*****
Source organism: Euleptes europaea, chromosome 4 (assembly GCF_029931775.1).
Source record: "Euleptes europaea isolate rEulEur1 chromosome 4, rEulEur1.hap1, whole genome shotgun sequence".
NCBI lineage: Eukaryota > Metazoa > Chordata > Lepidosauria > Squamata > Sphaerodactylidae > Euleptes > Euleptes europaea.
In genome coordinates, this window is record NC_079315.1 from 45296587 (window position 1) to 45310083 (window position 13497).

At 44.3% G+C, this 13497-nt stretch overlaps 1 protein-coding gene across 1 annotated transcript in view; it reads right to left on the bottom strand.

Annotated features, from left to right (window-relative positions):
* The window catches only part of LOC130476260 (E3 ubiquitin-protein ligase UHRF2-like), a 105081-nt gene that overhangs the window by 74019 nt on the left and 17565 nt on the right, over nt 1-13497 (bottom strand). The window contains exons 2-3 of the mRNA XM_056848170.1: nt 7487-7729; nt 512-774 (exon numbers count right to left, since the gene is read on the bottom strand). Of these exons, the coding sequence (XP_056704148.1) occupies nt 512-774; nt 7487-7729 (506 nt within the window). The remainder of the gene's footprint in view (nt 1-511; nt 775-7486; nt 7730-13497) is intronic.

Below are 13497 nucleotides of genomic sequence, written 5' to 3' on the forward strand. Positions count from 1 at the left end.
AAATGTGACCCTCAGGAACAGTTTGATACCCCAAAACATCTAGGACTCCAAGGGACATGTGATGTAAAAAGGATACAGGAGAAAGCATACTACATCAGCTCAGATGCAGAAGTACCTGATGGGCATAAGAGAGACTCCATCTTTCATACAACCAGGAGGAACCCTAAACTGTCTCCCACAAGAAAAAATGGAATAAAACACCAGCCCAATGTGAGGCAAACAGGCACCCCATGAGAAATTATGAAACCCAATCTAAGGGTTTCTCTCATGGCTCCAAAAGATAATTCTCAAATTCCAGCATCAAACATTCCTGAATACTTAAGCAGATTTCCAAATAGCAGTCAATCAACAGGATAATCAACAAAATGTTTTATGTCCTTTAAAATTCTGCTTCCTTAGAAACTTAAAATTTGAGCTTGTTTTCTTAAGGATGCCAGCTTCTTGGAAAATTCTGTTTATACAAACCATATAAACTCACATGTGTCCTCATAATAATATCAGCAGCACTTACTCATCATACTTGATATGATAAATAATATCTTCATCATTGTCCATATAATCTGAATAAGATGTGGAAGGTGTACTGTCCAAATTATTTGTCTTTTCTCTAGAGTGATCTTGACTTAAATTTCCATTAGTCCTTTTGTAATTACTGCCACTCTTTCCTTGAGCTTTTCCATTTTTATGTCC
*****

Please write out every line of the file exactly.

Source organism: Euleptes europaea, chromosome 4 (assembly GCF_029931775.1).
Source record: "Euleptes europaea isolate rEulEur1 chromosome 4, rEulEur1.hap1, whole genome shotgun sequence".
NCBI lineage: Eukaryota > Metazoa > Chordata > Lepidosauria > Squamata > Sphaerodactylidae > Euleptes > Euleptes europaea.
In genome coordinates, this window is record NC_079315.1 from 45296587 (window position 1) to 45310083 (window position 13497).

At 44.3% G+C, this 13497-nt stretch overlaps 1 protein-coding gene across 1 annotated transcript in view; it reads right to left on the bottom strand.

Annotated features, from left to right (window-relative positions):
* The window catches only part of LOC130476260 (E3 ubiquitin-protein ligase UHRF2-like), a 105081-nt gene that overhangs the window by 74019 nt on the left and 17565 nt on the right, over nt 1-13497 (bottom strand). The window contains exons 2-3 of the mRNA XM_056848170.1: nt 7487-7729; nt 512-774 (exon numbers count right to left, since the gene is read on the bottom strand). Of these exons, the coding sequence (XP_056704148.1) occupies nt 512-774; nt 7487-7729 (506 nt within the window). The remainder of the gene's footprint in view (nt 1-511; nt 775-7486; nt 7730-13497) is intronic.

Below are 13497 nucleotides of genomic sequence, written 5' to 3' on the forward strand. Positions count from 1 at the left end.
AAATGTGACCCTCAGGAACAGTTTGATACCCCAAAACATCTAGGACTCCAAGGGACATGTGATGTAAAAAGGATACAGGAGAAAGCATACTACATCAGCTCAGATGCAGAAGTACCTGATGGGCATAAGAGAGACTCCATCTTTCATACAACCAGGAGGAACCCTAAACTGTCTCCCACAAGAAAAAATGGAATAAAACACCAGCCCAATGTGAGGCAAACAGGCACCCCATGAGAAATTATGAAACCCAATCTAAGGGTTTCTCTCATGGCTCCAAAAGATAATTCTCAAATTCCAGCATCAAACATTCCTGAATACTTAAGCAGATTTCCAAATAGCAGTCAATCAACAGGATAATCAACAAAATGTTTTATGTCCTTTAAAATTCTGCTTCCTTAGAAACTTAAAATTTGAGCTTGTTTTCTTAAGGATGCCAGCTTCTTGGAAAATTCTGTTTATACAAACCATATAAACTCACATGTGTCCTCATAATAATATCAGCAGCACTTACTCATCATACTTGATATGATAAATAATATCTTCATCATTGTCCATATAATCTGAATAAGATGTGGAAGGTGTACTGTCCAAATTATTTGTCTTTTCTCTAGAGTGATCTTGACTTAAATTTCCATTAGTCCTTTTGTAATTACTGCCACTCTTTCCTTGAGCTTTTCCATTTTTATGTCC